We can conclude from the study that disease-enriched modules in all the networks have better clusterability properties. So the predicted modules could be ranked on the basis of modularity or conductance scores, and the higher ranked modules are more likely to be disease modules.

3.3.2. Amount of Disease Seed Nodes Required for Expansion

We took 10−4 and 10−6 as p-value thresholds, to identify disease seed nodes. The identified disease seed nodes across the set of 180 GWAS dataset is quite large in comparison to the total number of genes in the network as can be seen in Table 3. For example, in the case of PPI-1, 5436 disease seed nodes are identified, whereas there were 17397 genes in the network (from section 2.1), which means 30% of the network is a part of disease seed nodes.

The percentage of genes covered in the disease modules indicate that not all disease seed nodes are required for disease module identification. Here, we proceeded to analyse the amount of known disease seed nodes required for expansion, and how the performance is impacted knowing a fewer number of disease seed nodes. We randomly selected 10, 50, and 80% of the known seed nodes (with a p-value cutoff of 10−6) and performed disease seed node expansion from these and observed the enriched modules obtained. This step of randomly selecting k% nodes was repeated five times to avoid any bias due to a single run. The enriched modules reported in Table 4 shows the average of the modules predicted in five runs. It is observed that for some networks like PPI-1, PPI-2, and signaling, increasing the number of known seed nodes improves the number of disease modules recovered. In other networks, namely, homology, cancer and co-expression, the number of known seed nodes did not substantially change the number of disease modules identified.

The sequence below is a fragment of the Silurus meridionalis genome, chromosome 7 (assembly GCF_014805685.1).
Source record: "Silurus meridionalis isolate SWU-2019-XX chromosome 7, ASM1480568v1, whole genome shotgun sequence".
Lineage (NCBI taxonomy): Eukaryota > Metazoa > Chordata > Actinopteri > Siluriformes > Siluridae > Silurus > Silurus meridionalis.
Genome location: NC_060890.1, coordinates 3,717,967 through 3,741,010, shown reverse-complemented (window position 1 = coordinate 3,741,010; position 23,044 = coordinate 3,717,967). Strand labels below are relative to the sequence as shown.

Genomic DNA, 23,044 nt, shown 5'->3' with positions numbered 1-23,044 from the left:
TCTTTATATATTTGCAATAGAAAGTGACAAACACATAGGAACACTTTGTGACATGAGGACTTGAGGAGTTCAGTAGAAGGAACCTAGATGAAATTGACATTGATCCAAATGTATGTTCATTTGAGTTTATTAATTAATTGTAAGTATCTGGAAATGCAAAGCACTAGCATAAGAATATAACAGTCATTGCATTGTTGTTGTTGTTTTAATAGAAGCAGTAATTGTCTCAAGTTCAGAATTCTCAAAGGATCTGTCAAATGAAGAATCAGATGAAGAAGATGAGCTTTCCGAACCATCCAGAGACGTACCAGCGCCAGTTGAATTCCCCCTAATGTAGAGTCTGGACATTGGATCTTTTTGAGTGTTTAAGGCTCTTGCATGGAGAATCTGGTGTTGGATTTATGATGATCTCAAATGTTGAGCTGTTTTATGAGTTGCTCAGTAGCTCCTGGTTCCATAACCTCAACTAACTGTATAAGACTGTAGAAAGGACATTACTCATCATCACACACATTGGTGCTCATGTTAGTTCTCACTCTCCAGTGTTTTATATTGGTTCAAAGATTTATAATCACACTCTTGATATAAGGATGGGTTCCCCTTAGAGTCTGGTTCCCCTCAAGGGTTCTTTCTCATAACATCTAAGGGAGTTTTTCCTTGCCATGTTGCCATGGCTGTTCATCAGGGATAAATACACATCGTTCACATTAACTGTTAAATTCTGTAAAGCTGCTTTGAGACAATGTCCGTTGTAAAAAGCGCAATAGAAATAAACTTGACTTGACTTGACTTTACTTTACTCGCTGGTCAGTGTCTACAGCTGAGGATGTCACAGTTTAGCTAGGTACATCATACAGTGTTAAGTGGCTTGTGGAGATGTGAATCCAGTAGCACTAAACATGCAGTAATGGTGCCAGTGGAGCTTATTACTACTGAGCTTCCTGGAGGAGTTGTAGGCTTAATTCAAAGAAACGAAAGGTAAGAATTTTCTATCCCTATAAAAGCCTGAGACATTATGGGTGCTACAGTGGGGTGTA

Table 4. The number of modules predicted when starting with different fraction of initial known seed nodes (10−6).

3.4. Disease Modules Are Naturally Overlapping and Transcription Factors Mostly Lie in the Overlaps of Disease Modules